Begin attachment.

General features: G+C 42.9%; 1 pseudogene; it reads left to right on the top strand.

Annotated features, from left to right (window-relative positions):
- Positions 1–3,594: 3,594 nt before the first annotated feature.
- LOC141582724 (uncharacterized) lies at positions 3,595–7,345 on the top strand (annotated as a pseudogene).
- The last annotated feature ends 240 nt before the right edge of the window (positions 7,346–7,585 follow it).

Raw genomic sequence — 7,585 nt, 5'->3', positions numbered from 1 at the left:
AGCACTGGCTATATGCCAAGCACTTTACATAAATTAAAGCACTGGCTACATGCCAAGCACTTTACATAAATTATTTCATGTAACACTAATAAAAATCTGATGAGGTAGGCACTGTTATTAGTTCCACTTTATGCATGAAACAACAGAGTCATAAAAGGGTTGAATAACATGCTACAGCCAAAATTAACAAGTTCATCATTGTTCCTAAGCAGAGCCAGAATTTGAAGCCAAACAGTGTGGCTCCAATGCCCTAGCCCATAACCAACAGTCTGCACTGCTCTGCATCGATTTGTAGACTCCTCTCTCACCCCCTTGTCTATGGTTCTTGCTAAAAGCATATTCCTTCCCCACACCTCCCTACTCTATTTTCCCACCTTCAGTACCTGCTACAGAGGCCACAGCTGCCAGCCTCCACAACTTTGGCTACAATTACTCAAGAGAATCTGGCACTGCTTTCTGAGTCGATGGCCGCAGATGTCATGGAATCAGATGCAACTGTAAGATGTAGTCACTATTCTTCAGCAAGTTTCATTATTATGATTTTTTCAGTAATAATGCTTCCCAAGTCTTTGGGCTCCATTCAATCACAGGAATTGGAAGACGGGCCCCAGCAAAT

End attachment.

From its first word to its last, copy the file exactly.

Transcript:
General features: G+C 42.9%; 1 pseudogene; it reads left to right on the top strand.

Annotated features, from left to right (window-relative positions):
- Positions 1–3,594: 3,594 nt before the first annotated feature.
- LOC141582724 (uncharacterized) lies at positions 3,595–7,345 on the top strand (annotated as a pseudogene).
- The last annotated feature ends 240 nt before the right edge of the window (positions 7,346–7,585 follow it).

Raw genomic sequence — 7,585 nt, 5'->3', positions numbered from 1 at the left:
AGCACTGGCTATATGCCAAGCACTTTACATAAATTAAAGCACTGGCTACATGCCAAGCACTTTACATAAATTATTTCATGTAACACTAATAAAAATCTGATGAGGTAGGCACTGTTATTAGTTCCACTTTATGCATGAAACAACAGAGTCATAAAAGGGTTGAATAACATGCTACAGCCAAAATTAACAAGTTCATCATTGTTCCTAAGCAGAGCCAGAATTTGAAGCCAAACAGTGTGGCTCCAATGCCCTAGCCCATAACCAACAGTCTGCACTGCTCTGCATCGATTTGTAGACTCCTCTCTCACCCCCTTGTCTATGGTTCTTGCTAAAAGCATATTCCTTCCCCACACCTCCCTACTCTATTTTCCCACCTTCAGTACCTGCTACAGAGGCCACAGCTGCCAGCCTCCACAACTTTGGCTACAATTACTCAAGAGAATCTGGCACTGCTTTCTGAGTCGATGGCCGCAGATGTCATGGAATCAGATGCAACTGTAAGATGTAGTCACTATTCTTCAGCAAGTTTCATTATTATGATTTTTTCAGTAATAATGCTTCCCAAGTCTTTGGGCTCCATTCAATCACAGGAATTGGAAGACGGGCCCCAGCAAAT